Monday, February 25, 2008

In person

A Tonga Ride and Dignity
Dr. B.R. Ambedkar

The year was 1929. The Bombay Government had appointed a Committee to investigate the grievances of the untouchables. I was appointed a member of the community. The Committee had to tour all over the province to investigate into the allegations of injustice, oppression and tyranny. The Committee split up. I and another member were assigned the two districts of Khandesh. My colleague and myself, after finishing our work, parted company. He went to see some Hindu saint. I left by train to go to Bombay. At Chalisgaon, I got down to go to a village on the Dhulia line to investigate a case of social boycott which had been declared by the caste Hindus against the untouchables of that village. The untouchables of Chalisgaon came to the station and requested me to stay for the night with them. My original plan was to go straight to Bombay after investigating the case of social boycott. But as they were keen, I agreed to stay overnight. I boarded the train for Dhulia to go to the village, went there and informed myself of the situation prevailing in the village, and returned by the next train to Chalisgaon.

I found the untouchables of Chalisgaon waiting for me at the station. I was garlanded. The Maharwada, the quarters of the untouchables, is about two miles from the railway station and one has to cross a river on where there is a culvert to reach it. There were many horse carriages at the station plying for hire. The Maharwada was also within walking distance from the station. I expected immediately to be taken to the Maharwada. But there was no movement in that direction and I could not understand why I was kept waiting. After an hour or so a tonga was brought close to the platform and I got in. The driver and I were the only two occupants of the tonga. Others went on foot by a short-cut. The tonga had not gone 200 paces when there would have been a collision with a motor car. I was surprised that the driver who was paid for hire every day should have been so inexperienced. The accident was averted only because, on the loud shout of the policeman, the driver of the car pulled it back.

We somehow came to the culvert on the river. On it there were no walls as there was on a bridge. There was only a row of stones fixed at a distance of five or ten feet. It was paved with stones. The culvert on the river was at right angles to the road we were coming by. A sharp turn has to be taken to come to the culvert from the road. Near the very first side-stone of the culvert, the horse, instead of going straight, took a turn and bolted. The wheel of the tonga struck against the side-stone so forcibly that I was bodily lifted up and thrown down on the stone pavement of the culvert, and the horse and the carriage fell down from the culvert into the river. So heavy was the fall that I lay down senseless. The Maharwada was just on the other bank of the river. The men who had come to greet me at the station had reached there ahead of me. I was lifted and taken to the Maharwada amidst theories and lamentations of the men, women and children. As a result of this, I received several injuries. My leg was fractured and I was disabled for several days. I could not understand how all this happened. The tongas pass and repass the culvert every day and never has a driver failed to take the tonga safely over the culvert.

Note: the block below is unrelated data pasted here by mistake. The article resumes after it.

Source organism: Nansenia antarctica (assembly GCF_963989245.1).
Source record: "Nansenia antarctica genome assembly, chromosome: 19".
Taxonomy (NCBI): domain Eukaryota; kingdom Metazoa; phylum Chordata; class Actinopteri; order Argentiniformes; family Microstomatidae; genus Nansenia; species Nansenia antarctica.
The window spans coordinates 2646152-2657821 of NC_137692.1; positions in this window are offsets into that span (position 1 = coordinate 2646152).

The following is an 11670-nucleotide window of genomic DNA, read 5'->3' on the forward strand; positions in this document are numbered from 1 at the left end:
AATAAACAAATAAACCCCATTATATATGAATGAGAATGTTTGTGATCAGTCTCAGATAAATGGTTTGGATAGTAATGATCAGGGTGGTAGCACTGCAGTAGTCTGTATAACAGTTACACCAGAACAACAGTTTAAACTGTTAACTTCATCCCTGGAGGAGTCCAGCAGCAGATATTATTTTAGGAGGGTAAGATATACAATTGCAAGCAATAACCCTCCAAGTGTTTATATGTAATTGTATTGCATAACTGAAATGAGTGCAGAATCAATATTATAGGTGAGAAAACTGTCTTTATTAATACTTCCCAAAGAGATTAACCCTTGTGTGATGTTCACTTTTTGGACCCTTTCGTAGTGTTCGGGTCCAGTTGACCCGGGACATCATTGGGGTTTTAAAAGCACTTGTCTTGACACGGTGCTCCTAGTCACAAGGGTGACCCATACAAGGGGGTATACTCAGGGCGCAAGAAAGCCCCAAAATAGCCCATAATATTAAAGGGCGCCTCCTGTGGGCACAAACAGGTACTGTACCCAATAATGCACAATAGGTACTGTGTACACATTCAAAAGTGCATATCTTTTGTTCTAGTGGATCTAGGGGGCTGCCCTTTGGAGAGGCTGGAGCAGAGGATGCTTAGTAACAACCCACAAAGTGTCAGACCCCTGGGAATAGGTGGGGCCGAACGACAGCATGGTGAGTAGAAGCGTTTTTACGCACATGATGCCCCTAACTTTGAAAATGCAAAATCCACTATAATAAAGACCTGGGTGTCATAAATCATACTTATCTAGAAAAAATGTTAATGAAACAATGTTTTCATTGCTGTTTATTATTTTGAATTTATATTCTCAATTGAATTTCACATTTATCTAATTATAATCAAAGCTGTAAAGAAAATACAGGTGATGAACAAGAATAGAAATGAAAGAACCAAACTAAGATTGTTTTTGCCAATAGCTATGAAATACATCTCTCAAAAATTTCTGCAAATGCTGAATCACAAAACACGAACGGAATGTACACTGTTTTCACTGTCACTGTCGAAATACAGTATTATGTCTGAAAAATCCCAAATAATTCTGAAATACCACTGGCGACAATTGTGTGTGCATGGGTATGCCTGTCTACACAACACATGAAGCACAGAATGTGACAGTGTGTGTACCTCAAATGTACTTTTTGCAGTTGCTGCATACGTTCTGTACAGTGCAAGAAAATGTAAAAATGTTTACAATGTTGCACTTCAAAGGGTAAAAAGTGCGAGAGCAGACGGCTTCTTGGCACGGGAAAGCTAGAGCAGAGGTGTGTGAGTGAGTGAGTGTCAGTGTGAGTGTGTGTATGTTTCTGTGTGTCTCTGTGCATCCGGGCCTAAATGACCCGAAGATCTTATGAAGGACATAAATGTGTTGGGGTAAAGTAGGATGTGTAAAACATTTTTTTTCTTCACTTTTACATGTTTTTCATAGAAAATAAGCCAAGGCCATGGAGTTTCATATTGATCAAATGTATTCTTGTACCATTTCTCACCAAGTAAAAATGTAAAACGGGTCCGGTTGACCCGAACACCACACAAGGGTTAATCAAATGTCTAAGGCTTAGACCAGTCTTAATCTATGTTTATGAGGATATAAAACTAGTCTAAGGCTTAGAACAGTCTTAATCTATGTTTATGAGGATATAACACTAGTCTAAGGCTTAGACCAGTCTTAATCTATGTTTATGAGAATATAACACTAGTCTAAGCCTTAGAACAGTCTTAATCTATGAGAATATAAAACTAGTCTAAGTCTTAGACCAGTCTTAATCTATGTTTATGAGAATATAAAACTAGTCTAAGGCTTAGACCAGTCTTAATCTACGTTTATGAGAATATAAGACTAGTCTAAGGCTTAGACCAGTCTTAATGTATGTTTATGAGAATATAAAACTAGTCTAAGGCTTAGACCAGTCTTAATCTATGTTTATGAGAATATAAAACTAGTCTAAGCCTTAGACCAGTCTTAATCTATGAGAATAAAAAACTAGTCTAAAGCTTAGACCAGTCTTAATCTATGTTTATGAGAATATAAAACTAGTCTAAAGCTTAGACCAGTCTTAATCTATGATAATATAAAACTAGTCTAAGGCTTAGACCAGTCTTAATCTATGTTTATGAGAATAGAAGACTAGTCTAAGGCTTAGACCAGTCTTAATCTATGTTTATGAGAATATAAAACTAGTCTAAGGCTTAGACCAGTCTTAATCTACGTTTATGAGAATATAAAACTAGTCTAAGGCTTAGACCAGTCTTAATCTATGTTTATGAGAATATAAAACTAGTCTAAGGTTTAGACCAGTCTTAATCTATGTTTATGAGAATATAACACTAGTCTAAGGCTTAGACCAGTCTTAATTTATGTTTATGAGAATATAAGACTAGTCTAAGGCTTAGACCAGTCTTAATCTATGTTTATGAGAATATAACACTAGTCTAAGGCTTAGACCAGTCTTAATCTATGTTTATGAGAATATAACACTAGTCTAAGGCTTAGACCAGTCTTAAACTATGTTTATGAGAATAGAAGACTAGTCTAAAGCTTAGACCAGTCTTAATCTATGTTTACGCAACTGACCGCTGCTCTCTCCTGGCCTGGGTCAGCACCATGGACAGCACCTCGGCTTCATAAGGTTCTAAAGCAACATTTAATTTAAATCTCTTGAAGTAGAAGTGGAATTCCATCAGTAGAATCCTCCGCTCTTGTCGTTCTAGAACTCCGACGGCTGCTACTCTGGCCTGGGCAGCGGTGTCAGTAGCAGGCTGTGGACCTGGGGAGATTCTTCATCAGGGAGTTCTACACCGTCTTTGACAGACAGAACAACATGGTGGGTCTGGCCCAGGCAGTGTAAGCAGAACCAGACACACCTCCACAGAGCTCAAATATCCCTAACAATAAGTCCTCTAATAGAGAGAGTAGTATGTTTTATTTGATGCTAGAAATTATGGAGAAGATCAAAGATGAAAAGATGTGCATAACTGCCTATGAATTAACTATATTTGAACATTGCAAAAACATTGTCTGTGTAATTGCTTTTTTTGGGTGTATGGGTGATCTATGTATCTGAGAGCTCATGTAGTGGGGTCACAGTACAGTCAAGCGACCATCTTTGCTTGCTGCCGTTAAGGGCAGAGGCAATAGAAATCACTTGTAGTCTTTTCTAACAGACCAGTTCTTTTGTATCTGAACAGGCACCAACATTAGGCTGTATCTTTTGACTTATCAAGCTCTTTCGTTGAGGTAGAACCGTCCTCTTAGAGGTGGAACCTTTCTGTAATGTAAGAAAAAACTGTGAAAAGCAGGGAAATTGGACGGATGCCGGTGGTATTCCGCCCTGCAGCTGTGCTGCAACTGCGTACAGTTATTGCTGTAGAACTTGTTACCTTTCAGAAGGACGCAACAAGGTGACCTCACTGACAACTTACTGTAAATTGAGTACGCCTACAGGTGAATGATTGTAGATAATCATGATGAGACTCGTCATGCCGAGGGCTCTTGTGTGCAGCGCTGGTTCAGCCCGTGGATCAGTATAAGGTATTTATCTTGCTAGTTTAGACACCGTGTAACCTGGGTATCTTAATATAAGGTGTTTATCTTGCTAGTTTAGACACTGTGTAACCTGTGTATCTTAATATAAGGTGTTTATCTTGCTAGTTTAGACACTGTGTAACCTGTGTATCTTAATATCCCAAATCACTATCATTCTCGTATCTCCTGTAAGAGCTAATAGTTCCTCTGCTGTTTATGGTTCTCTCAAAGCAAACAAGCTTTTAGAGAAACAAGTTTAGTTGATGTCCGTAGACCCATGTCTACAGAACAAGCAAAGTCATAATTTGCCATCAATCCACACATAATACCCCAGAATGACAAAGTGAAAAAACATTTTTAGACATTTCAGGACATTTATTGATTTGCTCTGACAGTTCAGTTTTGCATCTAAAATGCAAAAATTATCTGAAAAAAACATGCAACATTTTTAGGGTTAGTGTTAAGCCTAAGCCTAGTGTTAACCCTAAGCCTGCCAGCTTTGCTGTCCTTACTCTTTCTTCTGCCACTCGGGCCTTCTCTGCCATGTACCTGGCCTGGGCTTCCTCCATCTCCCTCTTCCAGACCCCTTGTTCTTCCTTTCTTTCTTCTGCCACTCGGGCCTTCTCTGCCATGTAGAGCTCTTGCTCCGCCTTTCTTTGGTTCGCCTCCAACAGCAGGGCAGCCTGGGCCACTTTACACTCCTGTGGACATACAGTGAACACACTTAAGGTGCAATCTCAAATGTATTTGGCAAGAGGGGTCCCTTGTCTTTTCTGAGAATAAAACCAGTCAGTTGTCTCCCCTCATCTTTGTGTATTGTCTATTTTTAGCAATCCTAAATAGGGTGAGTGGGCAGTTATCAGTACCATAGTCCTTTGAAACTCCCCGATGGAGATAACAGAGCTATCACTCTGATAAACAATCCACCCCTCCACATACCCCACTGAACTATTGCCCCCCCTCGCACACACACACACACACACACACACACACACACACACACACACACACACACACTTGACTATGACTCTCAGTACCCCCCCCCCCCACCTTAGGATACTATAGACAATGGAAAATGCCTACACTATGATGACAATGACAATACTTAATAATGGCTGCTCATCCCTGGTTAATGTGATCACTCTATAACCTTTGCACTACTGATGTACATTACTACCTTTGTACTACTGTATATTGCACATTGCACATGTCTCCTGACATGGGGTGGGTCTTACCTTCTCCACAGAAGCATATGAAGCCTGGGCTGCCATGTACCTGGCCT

On enquiry, I was told the real facts. The delay at the railway station was due to the fact that the tongawalas were not prepared to drive the tonga with a passenger who was an untouchable. It was beneath their dignity. The Mahars could not tolerate that I should walk to their quarters. It was not in keeping with their sense of my dignity. A compromise was therefore arrived at. That compromise was to this effect: the owner of the tonga would give the tonga on hire but not drive. The Mahars may take the tonga but find someone to drive it. The Mahars thought this to be a happy solution. But they evidently forgot that the safety of the passenger was more important than the maintenance of his dignity. If they had thought of this, they would have considered whether they could get a driver who could safely conduct me to my destination. As a matter of fact, none of them could drive because it was not their trade. They therefore asked someone from amongst themselves to drive. The man took the reins in his hands and started thinking there was nothing to it. But as he got on, he felt his responsibility and became so nervous that he gave up all attempt to control. To save my dignity, the Mahars of Chalisgaon had put my very life in jeopardy. It is then I learnt that a Hindu tongawala, no better than a menial, has a dignity by which he can look upon himself as a person who is superior to all untouchables even though he may be a Barrister-at-law.

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